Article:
• [0028]
    The wire pathway that connects the electric motor 50 to the battery port 25 also passes through the on/off switch 40. Consequently, when the on/off switch 40 is pressed, power is supplied to the light sources 20 and power is supplied to the motor 50 that turns the hub 14.
  • [0029]
    In the shown embodiment of FIG. 1 and FIG. 2, the array of light sources 20 is a single straight line of LEDs. It will be understood that the array of light sources can be a matrix of LEDs where multiple LEDs are arranged in rows and columns. The use of a single row of LEDs is merely exemplary.
  • [0030]
    Referring now to FIG. 3, it can be seen that as the light sources 20 rotate, each light source 20 follows its own circular path 60 around the hub 14. The circular path 60 of any one light source 20 depends upon the distance between that light source 20 and the center of the hub 14. The light sources 20 on the separate arms 16 can all have unique pathways. However, in the shown embodiment of FIG. 3, each of the light sources 20 on one arm 16 shares the same pathway as a light source 20 on the opposite arm 16. Accordingly, although there are ten light sources 20 shown on two arms 16, they create only five circular paths 60 of light as they spin.
  • [0031]
    As the light sources 20 on the arms 16 spin, the control circuit on the central circuit board 32 (FIG. 2) selectively turns on and off the light sources 20 in a preprogrammed pattern. The pattern programmed into the control circuit produces at least one changing pattern of lights. The changing pattern of lights can create a geometric pattern, a recognizable shape, such as Mickey Mouse ears, or alphanumeric characters as the light sources 20 spin.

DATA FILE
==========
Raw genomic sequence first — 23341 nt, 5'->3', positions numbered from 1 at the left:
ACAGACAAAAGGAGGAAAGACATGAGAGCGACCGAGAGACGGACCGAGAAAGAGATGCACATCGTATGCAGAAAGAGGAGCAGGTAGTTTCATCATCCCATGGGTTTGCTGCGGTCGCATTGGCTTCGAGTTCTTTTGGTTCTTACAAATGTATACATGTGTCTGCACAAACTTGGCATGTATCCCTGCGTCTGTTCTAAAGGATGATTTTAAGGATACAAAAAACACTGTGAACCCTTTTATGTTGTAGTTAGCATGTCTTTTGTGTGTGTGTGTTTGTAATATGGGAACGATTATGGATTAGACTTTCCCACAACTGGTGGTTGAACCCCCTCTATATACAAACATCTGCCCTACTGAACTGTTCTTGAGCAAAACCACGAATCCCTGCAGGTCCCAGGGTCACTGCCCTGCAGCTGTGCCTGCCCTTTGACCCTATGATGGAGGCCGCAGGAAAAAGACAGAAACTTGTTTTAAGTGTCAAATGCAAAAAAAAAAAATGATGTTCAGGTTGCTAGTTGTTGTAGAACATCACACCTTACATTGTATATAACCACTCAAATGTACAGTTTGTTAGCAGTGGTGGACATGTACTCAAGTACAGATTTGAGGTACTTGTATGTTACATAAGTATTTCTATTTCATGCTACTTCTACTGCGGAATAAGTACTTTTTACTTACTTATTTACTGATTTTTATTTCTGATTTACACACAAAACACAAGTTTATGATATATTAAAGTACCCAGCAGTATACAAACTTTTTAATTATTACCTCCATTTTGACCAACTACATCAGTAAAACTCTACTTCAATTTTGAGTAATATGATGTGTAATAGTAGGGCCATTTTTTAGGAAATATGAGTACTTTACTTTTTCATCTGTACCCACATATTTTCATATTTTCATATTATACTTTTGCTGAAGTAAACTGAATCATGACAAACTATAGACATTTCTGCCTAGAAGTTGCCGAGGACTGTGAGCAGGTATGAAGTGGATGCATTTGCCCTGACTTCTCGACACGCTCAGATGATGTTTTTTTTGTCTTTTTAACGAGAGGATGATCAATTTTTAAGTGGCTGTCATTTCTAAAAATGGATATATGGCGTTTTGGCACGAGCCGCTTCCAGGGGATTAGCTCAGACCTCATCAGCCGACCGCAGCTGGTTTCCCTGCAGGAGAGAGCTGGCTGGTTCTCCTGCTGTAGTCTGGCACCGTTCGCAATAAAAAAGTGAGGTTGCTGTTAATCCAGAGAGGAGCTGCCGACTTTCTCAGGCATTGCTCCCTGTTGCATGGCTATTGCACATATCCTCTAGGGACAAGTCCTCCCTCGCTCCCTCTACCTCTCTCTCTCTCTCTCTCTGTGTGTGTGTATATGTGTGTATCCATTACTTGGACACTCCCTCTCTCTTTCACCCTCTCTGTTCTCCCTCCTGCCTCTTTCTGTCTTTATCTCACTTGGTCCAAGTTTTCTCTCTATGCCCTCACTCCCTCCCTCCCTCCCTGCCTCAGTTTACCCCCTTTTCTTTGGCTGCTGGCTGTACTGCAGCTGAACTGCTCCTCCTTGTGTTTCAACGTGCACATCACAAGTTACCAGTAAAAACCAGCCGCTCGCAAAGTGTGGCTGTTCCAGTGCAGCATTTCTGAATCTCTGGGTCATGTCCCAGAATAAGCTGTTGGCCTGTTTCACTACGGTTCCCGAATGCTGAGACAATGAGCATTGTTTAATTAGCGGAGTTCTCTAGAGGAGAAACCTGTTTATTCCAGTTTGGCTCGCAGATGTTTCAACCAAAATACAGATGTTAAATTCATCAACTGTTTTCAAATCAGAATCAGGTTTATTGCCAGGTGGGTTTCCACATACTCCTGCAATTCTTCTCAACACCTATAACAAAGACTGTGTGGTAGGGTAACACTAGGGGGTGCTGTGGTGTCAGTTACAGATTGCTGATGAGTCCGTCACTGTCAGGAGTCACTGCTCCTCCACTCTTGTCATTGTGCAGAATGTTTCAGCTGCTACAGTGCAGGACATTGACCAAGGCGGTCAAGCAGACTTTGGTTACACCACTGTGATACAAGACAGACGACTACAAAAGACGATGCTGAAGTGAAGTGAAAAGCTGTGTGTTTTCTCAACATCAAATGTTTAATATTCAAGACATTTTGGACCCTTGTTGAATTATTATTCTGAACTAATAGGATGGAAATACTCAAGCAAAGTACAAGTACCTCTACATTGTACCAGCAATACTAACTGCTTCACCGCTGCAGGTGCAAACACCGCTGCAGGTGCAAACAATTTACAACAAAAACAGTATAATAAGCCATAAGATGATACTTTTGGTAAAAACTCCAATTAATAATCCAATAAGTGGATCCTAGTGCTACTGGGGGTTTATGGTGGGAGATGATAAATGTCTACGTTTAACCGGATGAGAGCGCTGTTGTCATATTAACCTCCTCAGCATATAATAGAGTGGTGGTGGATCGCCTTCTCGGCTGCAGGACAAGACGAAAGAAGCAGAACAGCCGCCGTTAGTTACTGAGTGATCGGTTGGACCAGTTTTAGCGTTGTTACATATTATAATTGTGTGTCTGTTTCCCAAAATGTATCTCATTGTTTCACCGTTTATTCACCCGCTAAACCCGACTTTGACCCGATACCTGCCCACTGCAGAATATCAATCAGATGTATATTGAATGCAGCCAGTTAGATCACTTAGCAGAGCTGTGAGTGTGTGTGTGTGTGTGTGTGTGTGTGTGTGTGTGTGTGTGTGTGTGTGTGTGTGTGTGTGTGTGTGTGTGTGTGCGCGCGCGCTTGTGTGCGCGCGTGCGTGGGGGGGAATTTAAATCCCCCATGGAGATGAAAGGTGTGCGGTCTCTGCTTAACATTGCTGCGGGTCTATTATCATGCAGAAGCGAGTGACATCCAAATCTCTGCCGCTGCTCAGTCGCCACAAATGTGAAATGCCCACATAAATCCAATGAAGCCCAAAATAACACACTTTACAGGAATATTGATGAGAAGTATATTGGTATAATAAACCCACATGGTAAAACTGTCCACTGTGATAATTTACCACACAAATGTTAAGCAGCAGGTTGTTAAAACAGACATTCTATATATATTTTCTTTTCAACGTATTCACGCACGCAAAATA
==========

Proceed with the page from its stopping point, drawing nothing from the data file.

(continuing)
• [0032]
    In order for the array of light sources 20 on the moving arms 16 to produce a readable display, the lighting of the various light sources 20 on the arms 16 must be synchronized with the rate of rotation of the arms 16. If the lighting of the light sources 20 is not synchronized with the movement of the light sources 20, then the pattern or message set forth by the light sources 20 will appear as a blur and will not be readable.
  • [0033]
    The speed at which the arms 16 spin is a known constant in the present invention. The circular path 60 of each of the light sources 20 is also known. Knowing the speed of rotation and the circular path 60 of each light source 20, the relative speed of each light source 20 is readily calculated. The control circuit on the central circuit board 32 (FIG. 2) is preprogrammed with the relative speed of each of the light sources 20 on the arms 16. The control circuit can then synchronize the lighting of the various light sources 20 to create a clear display of any preprogrammed pattern and/or message.
  • [0034]
    It will be understood that the embodiment of the present invention specifically described and illustrated is merely exemplary and the shown embodiment can be modified in many ways. For example, the number of light sources, the number of arms and the position of the light sources on the arms can be varied in any manner by a person skilled in the art. Furthermore, the shape of the arms, the hub and the handle can be varied. In the shown embodiment, the arms have an elongated rectangular shape. This shape can be varied into any shape including recognizable object shapes such as Mickey Mouse arms, dinosaur legs and the like. All such alternate embodiments and variations are intended to be included within the scope of the claims as listed below.
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Classifications
U.S. Classification362/35, 362/231, 362/800, 362/184
International ClassificationF21S10/04, F21S10/06, F21S10/00, F21V23/04
Cooperative ClassificationF21S10/04, F21S10/00, F21S10/06, F21V23/0407
European ClassificationF21S10/00, F21V23/04F